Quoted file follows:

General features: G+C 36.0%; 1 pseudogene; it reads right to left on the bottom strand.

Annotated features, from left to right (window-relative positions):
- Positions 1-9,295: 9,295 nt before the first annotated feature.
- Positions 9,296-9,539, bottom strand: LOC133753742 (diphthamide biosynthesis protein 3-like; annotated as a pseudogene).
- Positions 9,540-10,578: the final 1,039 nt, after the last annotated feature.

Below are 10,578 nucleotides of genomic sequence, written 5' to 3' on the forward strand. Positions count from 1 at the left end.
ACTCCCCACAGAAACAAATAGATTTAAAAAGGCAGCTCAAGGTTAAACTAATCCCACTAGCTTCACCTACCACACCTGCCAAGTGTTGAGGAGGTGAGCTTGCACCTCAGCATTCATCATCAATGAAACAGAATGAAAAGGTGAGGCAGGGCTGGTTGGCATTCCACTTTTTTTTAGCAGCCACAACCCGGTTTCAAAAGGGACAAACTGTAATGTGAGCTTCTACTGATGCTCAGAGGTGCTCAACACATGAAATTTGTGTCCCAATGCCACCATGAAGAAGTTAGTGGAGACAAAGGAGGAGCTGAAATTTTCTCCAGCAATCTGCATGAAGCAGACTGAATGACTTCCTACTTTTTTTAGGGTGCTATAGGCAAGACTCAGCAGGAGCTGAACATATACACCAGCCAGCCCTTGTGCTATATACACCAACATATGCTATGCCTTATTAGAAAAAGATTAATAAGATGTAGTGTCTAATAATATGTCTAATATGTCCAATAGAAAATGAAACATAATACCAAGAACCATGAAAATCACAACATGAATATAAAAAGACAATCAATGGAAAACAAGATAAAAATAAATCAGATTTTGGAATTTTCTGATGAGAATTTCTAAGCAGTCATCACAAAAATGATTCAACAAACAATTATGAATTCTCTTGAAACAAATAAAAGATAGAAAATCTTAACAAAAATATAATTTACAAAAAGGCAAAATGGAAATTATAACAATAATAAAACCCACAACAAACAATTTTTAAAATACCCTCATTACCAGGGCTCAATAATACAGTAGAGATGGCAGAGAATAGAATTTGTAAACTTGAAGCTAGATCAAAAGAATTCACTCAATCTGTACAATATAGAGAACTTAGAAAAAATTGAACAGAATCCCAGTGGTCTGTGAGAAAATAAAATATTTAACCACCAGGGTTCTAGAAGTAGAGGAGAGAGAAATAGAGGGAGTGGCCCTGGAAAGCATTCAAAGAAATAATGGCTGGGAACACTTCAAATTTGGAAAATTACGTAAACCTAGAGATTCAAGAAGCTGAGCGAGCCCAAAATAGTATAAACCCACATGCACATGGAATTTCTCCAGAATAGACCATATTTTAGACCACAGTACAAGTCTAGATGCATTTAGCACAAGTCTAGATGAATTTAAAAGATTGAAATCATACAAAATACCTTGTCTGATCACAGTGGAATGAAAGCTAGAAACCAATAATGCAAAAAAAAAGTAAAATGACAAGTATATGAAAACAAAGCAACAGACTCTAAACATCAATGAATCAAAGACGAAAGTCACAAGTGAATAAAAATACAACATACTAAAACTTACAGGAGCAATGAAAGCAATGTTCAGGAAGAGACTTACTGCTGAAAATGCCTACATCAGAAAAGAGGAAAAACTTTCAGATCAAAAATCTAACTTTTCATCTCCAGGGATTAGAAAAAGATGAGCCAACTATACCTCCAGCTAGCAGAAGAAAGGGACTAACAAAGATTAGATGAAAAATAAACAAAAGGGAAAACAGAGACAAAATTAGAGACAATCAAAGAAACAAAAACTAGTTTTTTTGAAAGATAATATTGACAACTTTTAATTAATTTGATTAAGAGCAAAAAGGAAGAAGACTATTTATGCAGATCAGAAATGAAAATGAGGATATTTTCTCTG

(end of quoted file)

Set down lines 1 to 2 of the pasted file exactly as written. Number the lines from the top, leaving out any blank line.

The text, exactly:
General features: G+C 36.0%; 1 pseudogene; it reads right to left on the bottom strand.

Annotated features, from left to right (window-relative positions):